Make a Typescript Middleware Engine

Photo by Anders Jildén on Unsplash


The Middleware pattern is prevalent, especially in the NodeJS ecosystem — and for a good reason! It gives your users a simple interface for extending your software to fit their particular use case and decoupling the sender and receiver, among many other benefits. If you’ve spent any time working with Node’s HTTP/HTTPS libraries, express, KOA, or just about every Node-based web server, then you’ve seen the pattern before.

Today, we’ll dig in and learn more about the middleware pattern by building our very own middleware engine, Typescript edition! In the sections that follow, I’m going to start with code, then offer some explanations into the how and why. Ready? Here we go!


We’ll start with the types that I made to handle the engine. For the most part, they show how the different elements of our engine are going to work.

Our Typings for the middleware engine

First, I started by defining the type for the next function. It’s invoked at the end of every middleware module. The Next is essentially a container. In particular, it’s a container for functions. A crucial fact for later!

The middleware module comes next. The main part of the framework. Each middleware encapsulates work to be executed on our context object before executing the next function, as shown in the first example.

Finally, we have the definition for the actual engine, the pipe. It has two functions, use and execute. Use loads the pipe with middleware, while execute runs through all of the middleware in the pipe, using the context object.

The Code

Instead of using a class, we will use the revealing module pattern to share our public API. First, we need to declare the stack, an array that will hold all of our middleware functions.

This portion of the code is pretty straight forward. First, we declare our pipeline, the middleware engine, that optionally takes a comma-separated middleware list on instantiation. Next, the stack is defined, then use as a constant. Use takes in a list of middleware and adds them to the stack. Pushing it onto the end.

Next is where the magic happens, the execute function. It’s powered by two key components: a recursive algorithm and closure.

First, on line 2, we declare our index at -1 since 0 acts as the first index of our stack array. Next, we set up our recursive function, handler. We do some basic error checking first to make sure each middleware is only being called once. Then, if the middleware index matches the length of the stack, return the context.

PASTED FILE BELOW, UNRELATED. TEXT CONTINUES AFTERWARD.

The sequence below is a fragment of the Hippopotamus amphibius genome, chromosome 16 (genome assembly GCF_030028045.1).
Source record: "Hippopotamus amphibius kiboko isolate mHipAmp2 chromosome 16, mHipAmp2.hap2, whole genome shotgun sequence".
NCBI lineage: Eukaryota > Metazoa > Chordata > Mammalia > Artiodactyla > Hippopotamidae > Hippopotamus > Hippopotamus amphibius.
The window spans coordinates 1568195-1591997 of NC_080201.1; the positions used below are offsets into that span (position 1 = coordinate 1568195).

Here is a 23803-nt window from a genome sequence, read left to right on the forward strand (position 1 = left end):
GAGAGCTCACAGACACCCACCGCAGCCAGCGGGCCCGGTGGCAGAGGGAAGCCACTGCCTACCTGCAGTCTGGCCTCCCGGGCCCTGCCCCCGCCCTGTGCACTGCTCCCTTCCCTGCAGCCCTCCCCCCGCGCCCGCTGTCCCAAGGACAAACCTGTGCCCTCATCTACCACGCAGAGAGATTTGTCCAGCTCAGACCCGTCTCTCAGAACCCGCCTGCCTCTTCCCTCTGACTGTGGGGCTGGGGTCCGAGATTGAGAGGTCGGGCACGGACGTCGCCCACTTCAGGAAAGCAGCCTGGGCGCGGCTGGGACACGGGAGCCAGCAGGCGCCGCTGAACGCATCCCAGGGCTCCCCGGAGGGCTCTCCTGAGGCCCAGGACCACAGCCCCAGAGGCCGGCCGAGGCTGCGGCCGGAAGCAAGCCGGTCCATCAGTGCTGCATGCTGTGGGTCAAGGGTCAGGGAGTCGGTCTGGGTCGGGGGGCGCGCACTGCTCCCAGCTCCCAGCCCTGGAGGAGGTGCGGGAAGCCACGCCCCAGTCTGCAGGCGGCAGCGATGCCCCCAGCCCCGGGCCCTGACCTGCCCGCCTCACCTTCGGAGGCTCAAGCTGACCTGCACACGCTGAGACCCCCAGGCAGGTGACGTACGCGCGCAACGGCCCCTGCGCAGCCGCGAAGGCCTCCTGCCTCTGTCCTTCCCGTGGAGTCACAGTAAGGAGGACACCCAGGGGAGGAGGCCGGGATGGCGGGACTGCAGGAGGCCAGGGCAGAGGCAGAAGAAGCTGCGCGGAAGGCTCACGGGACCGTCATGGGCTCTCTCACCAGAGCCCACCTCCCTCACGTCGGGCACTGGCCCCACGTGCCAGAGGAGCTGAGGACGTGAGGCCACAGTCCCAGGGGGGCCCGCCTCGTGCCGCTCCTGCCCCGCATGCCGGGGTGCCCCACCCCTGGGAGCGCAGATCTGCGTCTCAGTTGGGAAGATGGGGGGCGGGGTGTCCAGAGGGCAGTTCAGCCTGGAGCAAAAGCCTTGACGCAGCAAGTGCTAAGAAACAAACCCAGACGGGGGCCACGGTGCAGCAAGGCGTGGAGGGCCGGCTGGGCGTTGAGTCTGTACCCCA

On line 21, We select a middleware function from the stack based on the current index and run it. Note how along with context, we pass the handler function to next. This means that when next() is called in the middleware function, it’s actually invoking another run of the handler function, at index +1. A notice how context is actually defined as an exec's argument, and we pass it around to our inner functions? That’s closure! When a variable is defined in an outer scope and referenced within a nested function.

Finally, on lines 27 and 28, we kick off the recursive handler and wait for it to return with a value. That value is then passed back to the rest of your program.

Now let’s look at the whole module at once!

At the end of the function (line 63), we return use and execute, offering them as our public API. Now let’s see this engine at work!

I hope you enjoyed my little demo here. If you’d like to see the entire project, it’s available on my GitHub!

Thanks for reading!




Illustrator, Designer & Web Developer — I’m a creative of many different hats. Currently residing in the absolutely beautiful Pacific Northwest.

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Lem Canady

Lem Canady

Illustrator, Designer & Web Developer — I’m a creative of many different hats. Currently residing in the absolutely beautiful Pacific Northwest.

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